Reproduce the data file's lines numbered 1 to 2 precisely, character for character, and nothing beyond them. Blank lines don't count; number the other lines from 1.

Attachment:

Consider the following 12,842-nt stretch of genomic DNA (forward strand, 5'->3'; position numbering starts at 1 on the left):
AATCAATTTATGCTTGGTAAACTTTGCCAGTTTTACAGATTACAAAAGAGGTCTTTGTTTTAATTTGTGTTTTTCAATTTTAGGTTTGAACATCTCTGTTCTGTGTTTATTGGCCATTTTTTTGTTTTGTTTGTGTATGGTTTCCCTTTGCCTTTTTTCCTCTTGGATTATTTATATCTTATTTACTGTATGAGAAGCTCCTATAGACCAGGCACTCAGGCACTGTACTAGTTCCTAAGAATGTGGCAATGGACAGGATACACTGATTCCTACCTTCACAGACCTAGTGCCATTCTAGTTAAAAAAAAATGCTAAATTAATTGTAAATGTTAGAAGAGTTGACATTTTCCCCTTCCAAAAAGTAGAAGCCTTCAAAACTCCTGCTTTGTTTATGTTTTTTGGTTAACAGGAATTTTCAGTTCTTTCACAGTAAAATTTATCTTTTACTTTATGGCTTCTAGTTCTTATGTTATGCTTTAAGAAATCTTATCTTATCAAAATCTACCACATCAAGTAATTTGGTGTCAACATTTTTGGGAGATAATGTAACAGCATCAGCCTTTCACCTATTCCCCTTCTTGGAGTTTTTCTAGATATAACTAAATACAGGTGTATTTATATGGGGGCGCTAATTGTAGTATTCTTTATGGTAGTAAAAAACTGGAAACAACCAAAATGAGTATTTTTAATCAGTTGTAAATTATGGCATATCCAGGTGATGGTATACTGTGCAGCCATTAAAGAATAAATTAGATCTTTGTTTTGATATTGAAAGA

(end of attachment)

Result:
Consider the following 12,842-nt stretch of genomic DNA (forward strand, 5'->3'; position numbering starts at 1 on the left):
AATCAATTTATGCTTGGTAAACTTTGCCAGTTTTACAGATTACAAAAGAGGTCTTTGTTTTAATTTGTGTTTTTCAATTTTAGGTTTGAACATCTCTGTTCTGTGTTTATTGGCCATTTTTTTGTTTTGTTTGTGTATGGTTTCCCTTTGCCTTTTTTCCTCTTGGATTATTTATATCTTATTTACTGTATGAGAAGCTCCTATAGACCAGGCACTCAGGCACTGTACTAGTTCCTAAGAATGTGGCAATGGACAGGATACACTGATTCCTACCTTCACAGACCTAGTGCCATTCTAGTTAAAAAAAAATGCTAAATTAATTGTAAATGTTAGAAGAGTTGACATTTTCCCCTTCCAAAAAGTAGAAGCCTTCAAAACTCCTGCTTTGTTTATGTTTTTTGGTTAACAGGAATTTTCAGTTCTTTCACAGTAAAATTTATCTTTTACTTTATGGCTTCTAGTTCTTATGTTATGCTTTAAGAAATCTTATCTTATCAAAATCTACCACATCAAGTAATTTGGTGTCAACATTTTTGGGAGATAATGTAACAGCATCAGCCTTTCACCTATTCCCCTTCTTGGAGTTTTTCTAGATATAACTAAATACAGGTGTATTTATATGGGGGCGCTAATTGTAGTATTCTTTATGGTAGTAAAAAACTGGAAACAACCAAAATGAGTATTTTTAATCAGTTGTAAATTATGGCATATCCAGGTGATGGTATACTGTGCAGCCATTAAAGAATAAATTAGATCTTTGTTTTGATATTGAAAGA